Before deciding on a course of action, consider what is happening to the business. If orders are falling, then the staff dealing with deliveries may be short of work. At the same time the sales team may be working harder than normal and it could be counterproductive to cut staff here. Look at this area by area.

For departments with a shortfall of work consider the following:

  • Redundancy. It reduces costs permanently, but normally takes a month or so before the effect is felt. It can be costly to action and it reduces the work force permanently, so you could be short of skilled staff when the upturn comes.
  • Reduction in the hours worked. This cuts costs and any excess capacity, but it has to be agreed with the staff affected.
  • Coronavirus Job Retention Scheme. The government will pay 80% of the salary cost up to £2,500 per month. The employee has to be not working, due to the impact of Coronavirus, but retained on the payroll and agree to be involved in the scheme.

Coronavirus Job Retention Scheme

  • Available to any size of business, in any sector.
  • This will be a grant to cover 80% of wages (up to £2,500 per month), for employees who are not working due to the impact of Coronavirus but are retained on the payroll.
  • For full time and part time salaried employees, the employee’s actual salary before tax, as of 28 February should be used to calculate the 80%. You can claim for any regular payments you are obliged to pay your employees. This includes wages, past overtime, fees and compulsory commission payments. However, discretionary bonus (including tips) and commission payments and non-cash payments should be excluded.
  • The reference salary should not include the cost of non-monetary benefits provided to employees, including taxable Benefits in Kind. Similarly, benefits provided through salary sacrifice schemes (including pension contributions) that reduce an employee’s taxable pay should also not be included in the reference salary. Where the employer provides benefits to furloughed staff, this should be in addition to the wages that must be paid under the terms of the Job Retention Scheme.
  • Normally, an employee cannot switch freely out of salary sacrifice scheme unless there is a life event. HMRC agrees the Covid-19 counts as a life event that could warrant changes to salary sacrifice, if the relevant employment contract is updated accordingly.
  • For employees whose pay varies: if the employee has been employed (or engaged by an employment business) for a full twelve months prior to the claim, you can claim for the higher of either: (i) the same month’s earning from the previous year, or (ii) the average monthly earnings from the 2019-20 tax year.
  • If the employee has been employed for less than a year, you can claim for an average of their monthly earnings since they started work.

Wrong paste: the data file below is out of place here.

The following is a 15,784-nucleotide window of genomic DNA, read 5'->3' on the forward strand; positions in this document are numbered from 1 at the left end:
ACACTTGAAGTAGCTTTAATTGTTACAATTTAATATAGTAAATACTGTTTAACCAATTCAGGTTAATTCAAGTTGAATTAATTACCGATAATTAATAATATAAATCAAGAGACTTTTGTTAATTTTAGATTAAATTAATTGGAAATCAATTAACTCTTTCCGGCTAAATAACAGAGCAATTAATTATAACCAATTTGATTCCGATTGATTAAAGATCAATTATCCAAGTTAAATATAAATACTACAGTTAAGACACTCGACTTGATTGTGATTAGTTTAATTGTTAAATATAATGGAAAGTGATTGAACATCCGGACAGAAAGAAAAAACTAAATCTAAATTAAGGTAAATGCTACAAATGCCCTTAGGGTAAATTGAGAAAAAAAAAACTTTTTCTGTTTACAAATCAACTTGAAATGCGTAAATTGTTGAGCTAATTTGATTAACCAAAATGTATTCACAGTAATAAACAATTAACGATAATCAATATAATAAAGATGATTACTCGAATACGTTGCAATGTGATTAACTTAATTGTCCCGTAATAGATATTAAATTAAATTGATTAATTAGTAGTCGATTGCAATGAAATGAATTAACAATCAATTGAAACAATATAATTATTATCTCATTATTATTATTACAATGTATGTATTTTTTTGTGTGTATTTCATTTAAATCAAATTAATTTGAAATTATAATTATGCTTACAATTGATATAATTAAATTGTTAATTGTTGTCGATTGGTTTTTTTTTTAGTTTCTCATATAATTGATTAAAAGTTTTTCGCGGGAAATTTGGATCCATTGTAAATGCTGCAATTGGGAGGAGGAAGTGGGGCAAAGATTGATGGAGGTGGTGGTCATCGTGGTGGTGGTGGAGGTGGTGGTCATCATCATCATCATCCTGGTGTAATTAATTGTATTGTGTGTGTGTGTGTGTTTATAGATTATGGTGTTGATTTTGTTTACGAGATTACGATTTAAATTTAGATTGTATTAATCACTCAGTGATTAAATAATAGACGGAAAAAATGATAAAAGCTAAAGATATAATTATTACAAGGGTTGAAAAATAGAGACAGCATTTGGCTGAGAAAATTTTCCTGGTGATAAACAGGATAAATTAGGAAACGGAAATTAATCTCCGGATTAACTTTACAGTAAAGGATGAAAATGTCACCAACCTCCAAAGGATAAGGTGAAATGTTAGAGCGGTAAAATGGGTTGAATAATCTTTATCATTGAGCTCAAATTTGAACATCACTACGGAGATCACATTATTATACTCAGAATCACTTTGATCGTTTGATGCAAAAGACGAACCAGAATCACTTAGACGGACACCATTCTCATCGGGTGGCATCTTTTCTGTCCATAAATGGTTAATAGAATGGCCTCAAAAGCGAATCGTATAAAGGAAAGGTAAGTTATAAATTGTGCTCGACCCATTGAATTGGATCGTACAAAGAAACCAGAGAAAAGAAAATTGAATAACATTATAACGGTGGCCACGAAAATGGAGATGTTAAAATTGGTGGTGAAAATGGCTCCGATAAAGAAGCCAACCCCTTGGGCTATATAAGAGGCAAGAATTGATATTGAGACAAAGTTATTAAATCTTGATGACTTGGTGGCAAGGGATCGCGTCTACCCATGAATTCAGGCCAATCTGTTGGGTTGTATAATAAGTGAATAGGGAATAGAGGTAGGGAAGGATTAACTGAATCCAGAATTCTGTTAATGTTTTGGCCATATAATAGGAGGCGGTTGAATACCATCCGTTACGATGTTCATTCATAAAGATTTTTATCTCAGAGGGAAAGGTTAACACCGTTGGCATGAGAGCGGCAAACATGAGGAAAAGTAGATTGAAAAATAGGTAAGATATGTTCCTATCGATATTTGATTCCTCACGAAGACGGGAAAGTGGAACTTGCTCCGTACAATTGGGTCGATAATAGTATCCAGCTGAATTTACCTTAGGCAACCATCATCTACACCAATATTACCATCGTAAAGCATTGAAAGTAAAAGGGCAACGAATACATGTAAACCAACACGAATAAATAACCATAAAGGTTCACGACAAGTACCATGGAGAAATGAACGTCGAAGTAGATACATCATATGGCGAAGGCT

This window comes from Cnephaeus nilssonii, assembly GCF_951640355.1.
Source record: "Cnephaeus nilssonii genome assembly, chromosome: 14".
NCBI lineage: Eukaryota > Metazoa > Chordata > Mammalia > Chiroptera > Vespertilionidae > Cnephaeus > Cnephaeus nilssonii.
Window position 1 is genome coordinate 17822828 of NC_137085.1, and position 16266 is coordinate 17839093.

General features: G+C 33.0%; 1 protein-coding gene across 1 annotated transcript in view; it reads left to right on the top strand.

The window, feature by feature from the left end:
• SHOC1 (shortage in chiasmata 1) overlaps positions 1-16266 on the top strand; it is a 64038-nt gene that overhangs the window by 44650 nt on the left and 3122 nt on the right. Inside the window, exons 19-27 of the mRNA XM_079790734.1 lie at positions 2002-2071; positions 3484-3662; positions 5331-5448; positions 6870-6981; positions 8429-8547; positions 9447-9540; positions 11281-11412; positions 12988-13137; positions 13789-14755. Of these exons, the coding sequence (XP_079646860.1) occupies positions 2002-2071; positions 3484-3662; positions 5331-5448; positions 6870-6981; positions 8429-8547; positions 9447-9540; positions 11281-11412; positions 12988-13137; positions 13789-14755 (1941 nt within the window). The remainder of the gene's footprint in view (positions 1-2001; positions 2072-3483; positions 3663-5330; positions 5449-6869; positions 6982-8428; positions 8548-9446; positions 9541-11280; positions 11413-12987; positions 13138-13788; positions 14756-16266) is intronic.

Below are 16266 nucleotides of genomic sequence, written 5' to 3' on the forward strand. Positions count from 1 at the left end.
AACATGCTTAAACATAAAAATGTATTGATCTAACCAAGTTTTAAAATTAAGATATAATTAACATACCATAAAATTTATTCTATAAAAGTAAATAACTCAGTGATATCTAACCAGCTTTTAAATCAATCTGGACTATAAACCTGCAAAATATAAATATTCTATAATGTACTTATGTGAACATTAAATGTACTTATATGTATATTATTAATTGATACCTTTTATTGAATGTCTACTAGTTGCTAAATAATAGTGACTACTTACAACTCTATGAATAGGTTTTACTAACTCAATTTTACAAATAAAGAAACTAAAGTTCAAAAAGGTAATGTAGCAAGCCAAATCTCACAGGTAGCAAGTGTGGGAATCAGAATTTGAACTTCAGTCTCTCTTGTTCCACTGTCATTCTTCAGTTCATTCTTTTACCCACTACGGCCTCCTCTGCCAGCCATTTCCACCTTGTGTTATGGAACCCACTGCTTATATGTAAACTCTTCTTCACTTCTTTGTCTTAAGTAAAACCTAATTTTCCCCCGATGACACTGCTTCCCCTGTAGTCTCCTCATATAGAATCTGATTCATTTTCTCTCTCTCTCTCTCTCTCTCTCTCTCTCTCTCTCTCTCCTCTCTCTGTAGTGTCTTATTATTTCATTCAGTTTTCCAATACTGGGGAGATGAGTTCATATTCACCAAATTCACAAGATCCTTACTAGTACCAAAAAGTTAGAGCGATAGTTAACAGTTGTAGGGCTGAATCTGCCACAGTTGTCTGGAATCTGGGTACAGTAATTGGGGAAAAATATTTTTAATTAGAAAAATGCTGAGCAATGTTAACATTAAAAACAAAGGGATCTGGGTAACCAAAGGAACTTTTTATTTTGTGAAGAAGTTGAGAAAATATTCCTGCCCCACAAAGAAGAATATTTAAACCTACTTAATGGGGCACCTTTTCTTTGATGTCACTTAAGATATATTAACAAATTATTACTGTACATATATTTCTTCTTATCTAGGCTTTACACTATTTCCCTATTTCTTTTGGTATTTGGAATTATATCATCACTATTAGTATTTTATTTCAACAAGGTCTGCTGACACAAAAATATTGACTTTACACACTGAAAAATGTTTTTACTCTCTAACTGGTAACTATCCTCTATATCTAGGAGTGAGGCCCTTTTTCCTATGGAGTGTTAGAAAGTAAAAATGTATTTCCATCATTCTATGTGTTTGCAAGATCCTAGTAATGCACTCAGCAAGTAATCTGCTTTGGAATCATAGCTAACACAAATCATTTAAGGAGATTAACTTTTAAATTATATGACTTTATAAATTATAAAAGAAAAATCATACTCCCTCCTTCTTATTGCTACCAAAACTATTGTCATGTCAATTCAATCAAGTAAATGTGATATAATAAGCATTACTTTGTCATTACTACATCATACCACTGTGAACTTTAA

• If the employee only started in February 2020, use a pro-rata for their earnings so far to claim.
  • Please note for the scheme to operate, it has to be a UK employer with a UK bank account. This is because HMRC cannot ever pay by direct transfer into a non UK bank account.
  • The employer will also be able to claim Employer’s National Insurance and Employer’s Auto Enrolment, minimum contributions, on the furloughed salary up to the maximum of £2,500 per month.
  • Should businesses wish to top up the salaries they can.
  • This will be backdated to 1st March 2020 and will be open initially for a three month period.
  • It was originally announced that ‘Employees taken on after 1st March 2020, are excluded from the scheme’, but on the 15th April this was changed to the 19th March. As long as the employee was on the payroll as at 19th March, that individual can be furloughed and included in the claim. 
  • Businesses can re-employ people who have been made redundant since 1st March, and then furlough them.
  • There is no limit on the funding available to the scheme.
  • To claim the grant businesses should designate affected employees as ‘furloughed workers’ and notify employees of this change in writing, the employee should confirm acceptance in writing and this document needs to be kept for 5 years. Changing the status of employees remains subject to existing employment law and, depending on the employment contract, may be subject to negotiation. Employers may need to seek legal advice on the process. If sufficient numbers of staff are involved, it may be necessary to engage in collective consultation processes to procure agreement to changes to terms of employment. 
  • To qualify for the payment, an employee must be furloughed for a minimum of three weeks. They can then come off furlough.  This means that employers cannot rotate staff weekly between furlough and non-furlough.
  • Employees on furlough leave, can do volunteering or training, providing it does not generate any money for their employer.
  • Submit information to HMRC about the employees that have been furloughed and their earnings through a new online portal. To claim, you will need:
    • your ePAYE reference number
    • the number of employees being furloughed
    • the claim period (start and end date)
    • amount claimed (per the minimum length of furloughing for 3 consecutive weeks)
    • your bank account number and sort code
    • your contact name
    • your phone number

You will also need to calculate the amount you are claiming. HMRC will retain the right to retrospectively audit all aspects of your claim.